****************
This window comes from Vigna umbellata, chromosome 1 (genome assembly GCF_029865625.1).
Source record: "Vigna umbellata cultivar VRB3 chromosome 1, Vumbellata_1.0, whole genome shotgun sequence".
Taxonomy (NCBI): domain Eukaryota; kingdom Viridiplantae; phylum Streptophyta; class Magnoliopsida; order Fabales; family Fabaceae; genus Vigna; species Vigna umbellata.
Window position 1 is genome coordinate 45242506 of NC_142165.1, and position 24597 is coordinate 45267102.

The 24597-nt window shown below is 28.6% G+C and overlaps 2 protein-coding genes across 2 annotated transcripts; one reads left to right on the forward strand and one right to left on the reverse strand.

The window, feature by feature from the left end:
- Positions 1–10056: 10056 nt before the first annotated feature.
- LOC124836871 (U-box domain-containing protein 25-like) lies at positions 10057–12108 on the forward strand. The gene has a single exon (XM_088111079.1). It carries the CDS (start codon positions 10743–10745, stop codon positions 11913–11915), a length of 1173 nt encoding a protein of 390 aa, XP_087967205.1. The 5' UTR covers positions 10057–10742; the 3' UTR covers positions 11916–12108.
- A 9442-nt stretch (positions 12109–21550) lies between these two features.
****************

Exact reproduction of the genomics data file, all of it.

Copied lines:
This window comes from Vigna umbellata, chromosome 1 (genome assembly GCF_029865625.1).
Source record: "Vigna umbellata cultivar VRB3 chromosome 1, Vumbellata_1.0, whole genome shotgun sequence".
Taxonomy (NCBI): domain Eukaryota; kingdom Viridiplantae; phylum Streptophyta; class Magnoliopsida; order Fabales; family Fabaceae; genus Vigna; species Vigna umbellata.
Window position 1 is genome coordinate 45242506 of NC_142165.1, and position 24597 is coordinate 45267102.

The 24597-nt window shown below is 28.6% G+C and overlaps 2 protein-coding genes across 2 annotated transcripts; one reads left to right on the forward strand and one right to left on the reverse strand.

The window, feature by feature from the left end:
- Positions 1–10056: 10056 nt before the first annotated feature.
- LOC124836871 (U-box domain-containing protein 25-like) lies at positions 10057–12108 on the forward strand. The gene has a single exon (XM_088111079.1). It carries the CDS (start codon positions 10743–10745, stop codon positions 11913–11915), a length of 1173 nt encoding a protein of 390 aa, XP_087967205.1. The 5' UTR covers positions 10057–10742; the 3' UTR covers positions 11916–12108.
- A 9442-nt stretch (positions 12109–21550) lies between these two features.